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Original Investigation |

Time Elapsed After Ischemic Stroke and Risk of Adverse Cardiovascular Events and Mortality Following Elective Noncardiac Surgery

Mads E. Jørgensen, MB1; Christian Torp-Pedersen, MD, DSc2; Gunnar H. Gislason, MD, PhD1,3,4; Per Føge Jensen, MD, PhD, MHM5; Siv Mari Berger, MB1; Christine Benn Christiansen, MD1; Charlotte Overgaard, MSc, PhD2; Michelle D. Schmiegelow, MD1; Charlotte Andersson, MD, PhD1
[+] Author Affiliations
1Department of Cardiology, Gentofte Hospital, University of Copenhagen, Copenhagen, Denmark
2Department of Health Science and Technology, Aalborg University, Aalborg, Denmark
3Faculty of Health and Medical Sciences, University of Copenhagen, Copenhagen, Denmark
4National Institute of Public Health, University of Southern Denmark, Copenhagen, Denmark
5Department of Cardio-thoracic Anesthesia, Rigshospitalet, Copenhagen University, Copenhagen, Denmark
JAMA. 2014;312(3):269-277. doi:10.1001/jama.2014.8165.
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Importance  The timing of surgery in patients with recent ischemic stroke is an important and inadequately addressed issue.

Objective  To assess the safety and importance of time elapsed between stroke and surgery in the risk of perioperative cardiovascular events and mortality.

Design, Setting, and Participants  Danish nationwide cohort study (2005-2011) including all patients aged 20 years or older undergoing elective noncardiac surgeries (n=481 183 surgeries).

Exposures  Time elapsed between stroke and surgery in categories and as a continuous measure.

Main Outcomes and Measures  Risk of major adverse cardiovascular events (MACE; including ischemic stroke, acute myocardial infarction, and cardiovascular mortality) and all-cause mortality up to 30 days after surgery. Odds ratios (ORs) were calculated by multivariable logistic regression models.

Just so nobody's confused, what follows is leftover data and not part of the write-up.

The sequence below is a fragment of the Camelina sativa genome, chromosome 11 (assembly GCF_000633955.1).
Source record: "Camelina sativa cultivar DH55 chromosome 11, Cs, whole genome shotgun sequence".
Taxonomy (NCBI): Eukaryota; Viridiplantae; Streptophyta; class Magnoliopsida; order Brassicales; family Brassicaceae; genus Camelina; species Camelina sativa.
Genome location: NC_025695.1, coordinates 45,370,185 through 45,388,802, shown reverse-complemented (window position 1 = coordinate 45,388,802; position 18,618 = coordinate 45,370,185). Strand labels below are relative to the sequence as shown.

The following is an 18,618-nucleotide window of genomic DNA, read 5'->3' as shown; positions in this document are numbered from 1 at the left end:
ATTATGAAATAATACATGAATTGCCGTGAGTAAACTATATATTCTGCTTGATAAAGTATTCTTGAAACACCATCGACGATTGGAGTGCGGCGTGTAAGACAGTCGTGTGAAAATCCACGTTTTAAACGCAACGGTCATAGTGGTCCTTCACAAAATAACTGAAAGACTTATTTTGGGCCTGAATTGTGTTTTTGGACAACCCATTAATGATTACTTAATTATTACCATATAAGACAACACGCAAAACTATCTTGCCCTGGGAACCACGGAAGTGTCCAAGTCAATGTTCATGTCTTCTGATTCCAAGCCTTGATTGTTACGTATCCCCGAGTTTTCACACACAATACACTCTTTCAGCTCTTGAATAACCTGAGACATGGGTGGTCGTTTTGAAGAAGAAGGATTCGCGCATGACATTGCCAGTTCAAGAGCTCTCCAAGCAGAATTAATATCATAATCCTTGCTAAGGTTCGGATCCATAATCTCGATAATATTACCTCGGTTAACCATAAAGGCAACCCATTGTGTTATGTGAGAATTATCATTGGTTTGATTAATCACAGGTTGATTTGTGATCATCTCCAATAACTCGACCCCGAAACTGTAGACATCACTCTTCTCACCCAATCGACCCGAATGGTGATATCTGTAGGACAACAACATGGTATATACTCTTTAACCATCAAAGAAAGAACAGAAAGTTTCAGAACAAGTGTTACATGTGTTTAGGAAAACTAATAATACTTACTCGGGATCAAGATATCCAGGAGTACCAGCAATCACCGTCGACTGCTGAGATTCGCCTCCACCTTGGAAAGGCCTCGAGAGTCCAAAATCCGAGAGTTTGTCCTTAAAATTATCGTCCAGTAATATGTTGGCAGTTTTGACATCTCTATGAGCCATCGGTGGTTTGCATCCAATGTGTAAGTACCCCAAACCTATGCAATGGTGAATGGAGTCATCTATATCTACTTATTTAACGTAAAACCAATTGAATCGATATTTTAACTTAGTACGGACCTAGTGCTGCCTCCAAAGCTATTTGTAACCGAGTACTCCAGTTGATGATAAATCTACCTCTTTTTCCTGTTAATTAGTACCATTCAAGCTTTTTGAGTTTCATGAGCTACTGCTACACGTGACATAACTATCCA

Results  Crude incidence rates of MACE among patients with (n = 7137) and without (n = 474 046) prior stroke were 54.4 (95% CI, 49.1-59.9) vs 4.1 (95% CI, 3.9-4.2) per 1000 patients. Compared with patients without stroke, ORs for MACE were 14.23 (95% CI, 11.61-17.45) for stroke less than 3 months prior to surgery, 4.85 (95% CI, 3.32-7.08) for stroke 3 to less than 6 months prior, 3.04 (95% CI, 2.13-4.34) for stroke 6 to less than 12 months prior, and 2.47 (95% CI, 2.07-2.95) for stroke 12 months or more prior. MACE risks were at least as high for low-risk (OR, 9.96; 95% CI, 5.49-18.07 for stroke <3 months) and intermediate-risk (OR, 17.12; 95% CI, 13.68-21.42 for stroke <3 months) surgery compared with high-risk surgery (OR, 2.97; 95% CI, 0.98-9.01 for stroke <3 months) (P = .003 for interaction). Similar patterns were found for 30-day mortality: ORs were 3.07 (95% CI, 2.30-4.09) for stroke less than 3 months prior, 1.97 (95% CI, 1.22-3.19) for stroke 3 to less than 6 months prior, 1.45 (95% CI, 0.95-2.20) for stroke 6 to less than 12 months prior, and 1.46 (95% CI, 1.21-1.77) for stroke 12 months or more prior to surgery compared with patients without stroke. Cubic regression splines performed on the stroke subgroup supported that risk leveled off after 9 months.

Conclusions and Relevance  A history of stroke was associated with adverse outcomes following surgery, in particular if time between stroke and surgery was less than 9 months. After 9 months, the associated risk appeared stable yet still increased compared with patients with no stroke. The time dependency of risk may warrant attention in future guidelines.

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Figure 1.
Adjusted Odds Ratios of 30-Day Major Adverse Cardiac Events Stratified by Stroke Prior to Surgery and Time Elapsed Between Stroke and Surgery

MACE indicates major adverse cardiac events (acute myocardial infarction, ischemic stroke, or cardiovascular death). Adjusted for sex, age, body mass index, all comorbidities, all pharmacotherapy, surgery group, and surgery risk.

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Figure 2.
Restricted Cubic Splines for Risk of 30-Day MACE, 30-Day All-Cause Mortality, and 30-Day Ischemic Stroke by Time Between Stroke and Surgery

Splines of the association of time elapsed between stroke and risk of major adverse cardiac events (MACE), mortality, and ischemic stroke, respectively, among patients with prior stroke. Dashed lines represent 95% confidence intervals. All splines were adjusted for sex, age, and surgical category. The median time between stroke and surgery (665 days) served as the reference.

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